As the sun sets, an orange glow rises in the south, a concentrated penumbra pinpointing Lion’s Arch to serve as a reminder to us all that we are not the only story of misplaced futures; even though we head east, Sadhira is constantly glancing south, her pale skin reflecting the far-off fires and her eyes, her eyes are set with duty.
My mind settles on the mundane and the passing landscape, and it is not long before our – I now believe – unwilling leader calls a halt. The last vestiges of sunlight pick out an old hay barn that looks as if it has long since been abandoned – to what I do not know, but it seems sound enough to provide us with shelter for the night.
Sadhira and Genni, after removing Agnon from my back, set about making a fire and Treen examines my joints, squinting in the poor light. “You seem fine,” he murmurs before going to sit by the fire.
“We have no food,” states Genni. “Nothing.”
Sadhira gives the barn a cursory look as if hoping perhaps to find a handy sack of corn.
“I’m hungry,” complains Treen, his chin resting on his hands as he stares into the fire.
I feel like I need to say something, something that will provide a measure of comfort. “We are all displaced.”
No one says anything; everyone just stares at the fire.
“Rock calls with a heart of stone,
The heart of home that was born of me.
Lost to me upon the fiery sea
I am never going home
Bolder than the first
We struck against the black
But it was ever only pride
That stopped us going back
Rock calls with a heart of stone
Buries blackened bone
This is what I see
Rock calls with a heart of stone
And now I’m home – with me.”
Genni looks up from the fire as the last few words tumble from her lips. “Sorry,” she laughs nervously. “Just an old song I remembered from a while ago.”
Treen jumps up and dusts off his backside. “Camp fire ballads, eh? Well how about this!”
“Bookah would you look’ah
Treen is doing fine
Oral tenacity with lingual capacity
You cannot pauperise my rhyme
Intellectually upbeat, beat up but not beat
Charged positive, classic electric
I’m the autochthonous electromagnetic
A primary principle, molecular and unsimple
Bookah it’s the trait inheritance
So make deference to my intelligence.”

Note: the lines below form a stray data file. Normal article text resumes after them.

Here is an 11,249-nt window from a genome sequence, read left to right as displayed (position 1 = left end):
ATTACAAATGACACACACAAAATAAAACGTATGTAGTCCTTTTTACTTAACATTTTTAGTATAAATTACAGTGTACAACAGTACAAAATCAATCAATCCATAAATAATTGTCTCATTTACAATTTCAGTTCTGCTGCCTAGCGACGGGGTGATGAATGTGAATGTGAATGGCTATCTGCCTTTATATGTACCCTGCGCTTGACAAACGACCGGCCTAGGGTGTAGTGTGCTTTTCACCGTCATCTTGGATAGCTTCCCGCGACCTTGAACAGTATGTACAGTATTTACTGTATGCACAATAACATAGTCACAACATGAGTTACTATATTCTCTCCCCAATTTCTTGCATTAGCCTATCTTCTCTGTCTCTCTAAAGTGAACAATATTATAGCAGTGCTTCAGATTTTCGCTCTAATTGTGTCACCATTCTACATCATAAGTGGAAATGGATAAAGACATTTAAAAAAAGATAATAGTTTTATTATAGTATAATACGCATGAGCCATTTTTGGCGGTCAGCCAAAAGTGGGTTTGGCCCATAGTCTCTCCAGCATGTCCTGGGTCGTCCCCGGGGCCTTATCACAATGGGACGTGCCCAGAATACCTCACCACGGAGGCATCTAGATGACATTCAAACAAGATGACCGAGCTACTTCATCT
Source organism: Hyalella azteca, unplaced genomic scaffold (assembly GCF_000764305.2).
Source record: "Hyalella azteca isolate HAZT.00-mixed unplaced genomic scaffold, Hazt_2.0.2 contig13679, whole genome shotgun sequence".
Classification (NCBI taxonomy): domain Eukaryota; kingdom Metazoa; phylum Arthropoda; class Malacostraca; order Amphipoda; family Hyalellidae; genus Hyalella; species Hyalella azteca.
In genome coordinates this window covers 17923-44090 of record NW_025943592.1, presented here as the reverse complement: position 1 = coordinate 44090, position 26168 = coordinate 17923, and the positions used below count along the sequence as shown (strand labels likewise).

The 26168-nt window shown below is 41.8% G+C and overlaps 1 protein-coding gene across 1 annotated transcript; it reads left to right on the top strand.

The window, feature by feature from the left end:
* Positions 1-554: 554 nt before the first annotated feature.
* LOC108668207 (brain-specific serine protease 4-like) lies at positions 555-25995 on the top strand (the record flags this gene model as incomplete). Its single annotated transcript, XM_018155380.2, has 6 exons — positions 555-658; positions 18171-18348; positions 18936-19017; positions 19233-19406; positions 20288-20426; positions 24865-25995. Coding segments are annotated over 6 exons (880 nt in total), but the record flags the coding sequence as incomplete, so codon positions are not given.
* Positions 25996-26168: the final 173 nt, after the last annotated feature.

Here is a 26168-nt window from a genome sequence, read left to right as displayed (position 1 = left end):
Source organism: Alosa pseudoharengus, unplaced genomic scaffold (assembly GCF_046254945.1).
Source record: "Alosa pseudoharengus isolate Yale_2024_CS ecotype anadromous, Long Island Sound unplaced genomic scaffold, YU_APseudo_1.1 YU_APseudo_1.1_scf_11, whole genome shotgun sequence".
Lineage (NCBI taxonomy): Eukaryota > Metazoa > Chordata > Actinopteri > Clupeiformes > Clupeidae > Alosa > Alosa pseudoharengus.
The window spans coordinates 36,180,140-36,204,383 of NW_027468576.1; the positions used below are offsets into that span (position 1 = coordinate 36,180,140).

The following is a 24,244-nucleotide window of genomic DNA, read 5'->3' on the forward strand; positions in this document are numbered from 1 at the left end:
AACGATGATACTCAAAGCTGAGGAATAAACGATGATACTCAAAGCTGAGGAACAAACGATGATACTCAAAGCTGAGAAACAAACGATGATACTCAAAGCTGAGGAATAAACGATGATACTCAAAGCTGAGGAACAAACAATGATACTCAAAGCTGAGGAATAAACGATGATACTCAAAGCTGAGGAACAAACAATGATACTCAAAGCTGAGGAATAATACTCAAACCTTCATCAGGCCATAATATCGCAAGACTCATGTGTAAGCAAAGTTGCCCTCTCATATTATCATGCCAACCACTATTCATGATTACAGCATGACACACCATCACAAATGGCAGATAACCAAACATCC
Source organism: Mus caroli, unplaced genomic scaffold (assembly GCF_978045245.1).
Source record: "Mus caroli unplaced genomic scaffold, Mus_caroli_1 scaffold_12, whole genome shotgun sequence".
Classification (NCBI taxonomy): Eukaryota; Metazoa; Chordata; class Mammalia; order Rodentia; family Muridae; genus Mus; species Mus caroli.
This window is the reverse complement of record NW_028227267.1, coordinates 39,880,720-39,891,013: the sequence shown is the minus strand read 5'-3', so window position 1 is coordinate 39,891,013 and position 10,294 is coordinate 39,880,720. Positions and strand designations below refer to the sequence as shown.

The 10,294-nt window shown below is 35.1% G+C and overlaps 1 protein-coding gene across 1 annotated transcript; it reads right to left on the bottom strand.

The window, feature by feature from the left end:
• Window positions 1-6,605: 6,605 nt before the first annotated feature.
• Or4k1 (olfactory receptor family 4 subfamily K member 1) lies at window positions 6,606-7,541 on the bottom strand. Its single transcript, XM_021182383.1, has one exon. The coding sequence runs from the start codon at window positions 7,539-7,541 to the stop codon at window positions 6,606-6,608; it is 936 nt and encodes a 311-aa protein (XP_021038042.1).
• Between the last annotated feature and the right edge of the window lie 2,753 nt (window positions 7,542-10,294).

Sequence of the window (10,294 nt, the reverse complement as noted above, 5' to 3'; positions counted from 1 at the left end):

Genni’s jaw drops open as Treen finishes. Sadhira raises an eyebrow and a small smile tugs at her lips. Personally, I have no idea what I have just witnessed, beyond some rather strange dancing and… well I suppose it was a sort of poem – with attitude.
“What?” complains Treen. “All of our progeny are at it these days – I thought it was rather good. Rapidly articulated phonation is I believe the correct term.” Treen’s face brightens with a smile. “And, good fellows, I believe I have just remembered something of far greater importance.” The asura wanders over to where I have been standing these last ten minutes. “Sorry, Asbjorn, if you wouldn’t mind?”
“Be my guest,” I respond as the asura hikes himself up on one of my knee joints, fumbles around for a moment and then elicits a triumphant cry.
“Here we are.” Hopping back down he holds up a bulky, cloth-wrapped package that he had removed from a compartment at my side. “Rations!”
Genni’s jaw is still hanging open as Treen sits himself back at the fire and begins to unwrap the food. “What?” asks the buoyant asura, distributing the food between the three of them.
Genni’s face burns. “Nothing,” she mumbles, taking the proffered food.
“None of you are thieves,” announces a feeble, but proud voice. “Are you?” Agnon shuffles into the little circle of firelight, rubbing at his head. He plonks himself in front of the fire. “Would you have some spare for me?”
Treen’s eyes narrow cautiously. “It’s just hard tack with some dried date pieces.”
“A veritable cornucopia – hand it over.”
“What do you mean, we are not thieves?” asks Genni around a mouthful of food.
Before Agnon can respond, Treen adds, “This has something to do with the gate thefts, yes?”
Agnon sighs and nods. “Yes.” He bites into the hard tack, chews for a while and then swallows. “It was always my master’s belief that you were somehow behind the thefts.”
“What thefts?” asks Genni. Even though she had been my guard, or Treen’s, or… well either way, it was clear she had no idea what or why she was guarding; she had just been a hired sword.
“Someone has been using the gates to pilfer travellers’ belongings,” explains Agnon. “We’re not sure how, but when a body passes through the network, an attack – of sorts – is made. This act is used to redirect possessions of the traveller to another location. So far it has all been carried out on a relatively small scale – at least as far as we have been able to determine.”
“And you thought that our krewe was somehow responsible?” asks Treen.
“So that is what Kaado believed,” mused Treen. “But we were attacked by humans, those brainless skritt – no offence.” He nods to Sadhira. Sadhira appears indifferent.
“Humans?” queries Agnon.
“Burnt our lab to the ground,” confirms Treen.
“Just after they did the same to ours,” adds Genni.
Agnon nods. “I did not know that they were human; I never saw anything and now Qwaug is gone – to ash.”
Curiously, both Treen and Genni repeat the words: ‘to ash’. It is said with some reverence, and I can only assume that it has something to do with asuran culture.
“I am sorry for the trouble that I have caused. Yet, we were certain that you were implicit. When you were discovered with the remnants of the device after your accident, we saw it as a lucky break and no further thought was given beyond you were guilty of possession.”
“The device that belonged to, Asbjorn?” Treen indicates me. Agnon seems a little confused when he takes in the golem standing before him. “Ah, well that is perhaps another story,” says Treen when he sees that Agnon does not understand. “We are heading to Asbjorn’s home now.”
“I don’t understand,” says Agnon. “What do you hope to find at this ‘Asbjorn’s’ home?”
I lean over the little physician’s body and look down into his eyes as he looks up at me. “Answers.”
Edited by Amy